'Heat bombs' warm the sun's corona millions of degrees


Why the solar corona is hotter than the surface has stumped physicists for years. NASA now has an answer.



The sun's visible surface is around 5,500 ºC –
but if you move away, the temperature soars millions of degrees. Why?

Observations by NASA's Interface Region Imaging Spectrograph (IRIS) spacecraft suggest that "heat bombs" are going off in the sun's outer atmosphere, helping to explain why the solar corona is so mysteriously hot.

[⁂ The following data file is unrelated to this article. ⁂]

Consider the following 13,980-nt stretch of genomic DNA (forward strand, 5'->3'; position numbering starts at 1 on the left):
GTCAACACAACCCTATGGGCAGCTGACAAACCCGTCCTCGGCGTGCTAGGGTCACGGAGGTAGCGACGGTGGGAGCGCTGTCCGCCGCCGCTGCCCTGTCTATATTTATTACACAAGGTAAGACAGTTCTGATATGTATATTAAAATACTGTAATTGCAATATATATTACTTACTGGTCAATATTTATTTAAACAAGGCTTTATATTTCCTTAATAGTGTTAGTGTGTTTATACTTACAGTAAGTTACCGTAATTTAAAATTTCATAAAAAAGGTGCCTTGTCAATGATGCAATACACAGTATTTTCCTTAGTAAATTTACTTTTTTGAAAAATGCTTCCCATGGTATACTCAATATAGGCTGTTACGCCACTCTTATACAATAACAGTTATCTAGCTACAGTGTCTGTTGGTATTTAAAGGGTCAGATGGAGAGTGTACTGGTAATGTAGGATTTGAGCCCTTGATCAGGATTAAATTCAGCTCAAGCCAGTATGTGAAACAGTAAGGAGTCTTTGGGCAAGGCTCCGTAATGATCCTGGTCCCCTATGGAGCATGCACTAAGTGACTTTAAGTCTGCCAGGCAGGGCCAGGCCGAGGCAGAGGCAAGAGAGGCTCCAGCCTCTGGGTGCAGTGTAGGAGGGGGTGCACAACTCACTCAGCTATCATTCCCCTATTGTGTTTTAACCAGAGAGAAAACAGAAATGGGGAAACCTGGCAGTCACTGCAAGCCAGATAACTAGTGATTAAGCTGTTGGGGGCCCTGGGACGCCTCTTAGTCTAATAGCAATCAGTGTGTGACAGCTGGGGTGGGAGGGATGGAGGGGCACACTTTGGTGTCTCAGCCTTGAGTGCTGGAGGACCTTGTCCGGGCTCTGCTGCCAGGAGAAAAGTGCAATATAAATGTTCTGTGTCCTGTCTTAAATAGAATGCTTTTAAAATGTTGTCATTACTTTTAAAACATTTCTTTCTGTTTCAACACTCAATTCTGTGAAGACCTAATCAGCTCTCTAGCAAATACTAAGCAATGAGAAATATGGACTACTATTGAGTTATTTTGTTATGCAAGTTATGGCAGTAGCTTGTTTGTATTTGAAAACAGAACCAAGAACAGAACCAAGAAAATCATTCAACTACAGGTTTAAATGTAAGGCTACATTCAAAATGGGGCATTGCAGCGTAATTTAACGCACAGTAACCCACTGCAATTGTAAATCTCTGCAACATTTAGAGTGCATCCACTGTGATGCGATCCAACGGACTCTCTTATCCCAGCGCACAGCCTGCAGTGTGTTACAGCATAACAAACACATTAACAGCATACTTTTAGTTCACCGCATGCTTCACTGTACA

These heat bombs arise when magnetic field lines cross and realign and explode like a miniature solar flare. The heat rapidly spreads over a large area throughout the corona.

Check out the video about for more about the sun and IRIS mission.

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